Seemingly every year, there’s a handful of NFL players who go from barely making a 53-man roster to making a big play or stepping into a significant role. Determining who those players might be has become harder in 2020 with no preseason games.

“I don’t know if anyone has the perfect answer,” Bears coach Matt Nagy said in a Zoom call with members of the media last week.

Coaching staffs must harness their creative juices and create competitive situations in practice. Front offices must scrutinize every rep even more than in the past, and trust their evaluations.

It puts more pressure, too, on players to treat practice like a game. That’s especially true for rookies.

“If there’s one time, one season, to know the playbook inside out, it’s 2020,” Nagy said. “And so [rookies] don’t have preseason games to go out there and make plays and show us a play or two. They don’t have that now. So now they’re going to have to go out and do that in practice.”

With all 32 teams in the same boat, Nagy believes across the league there will be players who are cut during training camp “that probably shouldn’t get cut.”

At Halas Hall, the pressure will be on the Bears coaching staff, front office and general manager Ryan Pace to make the right decisions.

Finding unsigned talent is impossible right now. Teams are not conducting tryouts with free agents. Pace said he expects to have some clarity on the free agent tryout process in the next few weeks.

“The onus really falls on us as scouts, both our pro scouts and our college scouts,” Pace said. “With no preseason games, talking to our college scouts – especially on this rookie class – on where we had them graded, how do we feel about these players, what we’re hearing about those players coming out of their training camps. We’re just really going to have to be on top of that because it’s going to be challenging.”

Pace said he felt the league has been accommodating with roster flexibility with the new reserve/COVID-19 designation and with expanded practice squads.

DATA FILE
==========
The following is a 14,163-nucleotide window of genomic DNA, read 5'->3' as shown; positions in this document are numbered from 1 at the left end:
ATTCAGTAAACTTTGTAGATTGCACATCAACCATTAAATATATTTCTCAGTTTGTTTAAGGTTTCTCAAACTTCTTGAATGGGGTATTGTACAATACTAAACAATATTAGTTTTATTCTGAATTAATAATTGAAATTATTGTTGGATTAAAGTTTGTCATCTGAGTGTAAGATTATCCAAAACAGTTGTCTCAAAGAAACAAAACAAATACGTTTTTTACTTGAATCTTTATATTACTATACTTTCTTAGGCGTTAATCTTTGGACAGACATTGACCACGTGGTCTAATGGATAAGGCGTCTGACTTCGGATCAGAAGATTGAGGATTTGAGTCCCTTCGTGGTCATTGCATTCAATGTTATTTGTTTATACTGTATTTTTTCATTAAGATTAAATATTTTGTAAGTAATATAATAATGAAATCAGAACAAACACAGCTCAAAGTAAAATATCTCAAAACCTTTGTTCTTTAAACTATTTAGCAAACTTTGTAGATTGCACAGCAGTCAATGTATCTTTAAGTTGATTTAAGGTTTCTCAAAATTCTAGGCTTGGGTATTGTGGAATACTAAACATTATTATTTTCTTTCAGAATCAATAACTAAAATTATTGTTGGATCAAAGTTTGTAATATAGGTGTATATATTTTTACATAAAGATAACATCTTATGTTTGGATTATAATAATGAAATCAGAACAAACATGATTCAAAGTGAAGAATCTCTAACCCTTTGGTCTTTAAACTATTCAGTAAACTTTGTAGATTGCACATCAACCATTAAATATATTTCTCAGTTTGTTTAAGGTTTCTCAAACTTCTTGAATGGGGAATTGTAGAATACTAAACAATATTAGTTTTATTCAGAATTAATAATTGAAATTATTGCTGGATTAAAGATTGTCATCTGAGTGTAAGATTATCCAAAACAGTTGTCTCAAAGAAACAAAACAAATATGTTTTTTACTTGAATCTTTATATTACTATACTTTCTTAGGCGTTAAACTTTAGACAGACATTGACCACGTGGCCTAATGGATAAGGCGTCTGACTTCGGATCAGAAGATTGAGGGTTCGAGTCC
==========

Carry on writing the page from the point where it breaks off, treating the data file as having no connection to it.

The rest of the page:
Last year, Nagy played his starters sparingly in the preseason. He had planned to play them more this preseason, before the preseason slate was wiped clean.

When the Bears do begin having contact practices, Nagy expects his team to be “rocking and rolling.” Practice will be one of the few aspects of this season that might look something like normal. Nagy said the biggest visible difference might be players on the sideline spreading out more around the field, rather than standing together near the bench.

“We’re going to freaking get after this training camp,” Nagy said. “Mindset-wise, when we’re going and we strap it up and go live, we hit, we tackle, there’s going to be a mindset that we’re going to be a tough football team.”

There might be more of a learning curve for rookies this year. But the argument could also be made that there’s no room for error for new players.

“It is what it is and the rookies that are here are just going to have to step up and really know what they’re doing,” Nagy said. “If somebody shows that the game is slow to them mentally, and they can play fast, that will tell us a lot about that rookie.”

Roster moves: The Bears announced Monday that safety Jordan Lucas has opted out of the 2020 season, becoming the second Bears player to do so after defensive tackle Eddie Goldman did last week. Lucas signed with the Bears in March as a free agent.

Additionally, defensive tackle John Jenkins and tight end Eric Saubert were activated off the reserve/COVID-19 list Monday, and offensive lineman Dino Boyd has been released.

The Bears had signed Boyd in December to a futures contract. His release brings the roster down to 80 players. Training camp rosters have been trimmed this year from 90 to 80 players in order for teams to better social distance in their facilities.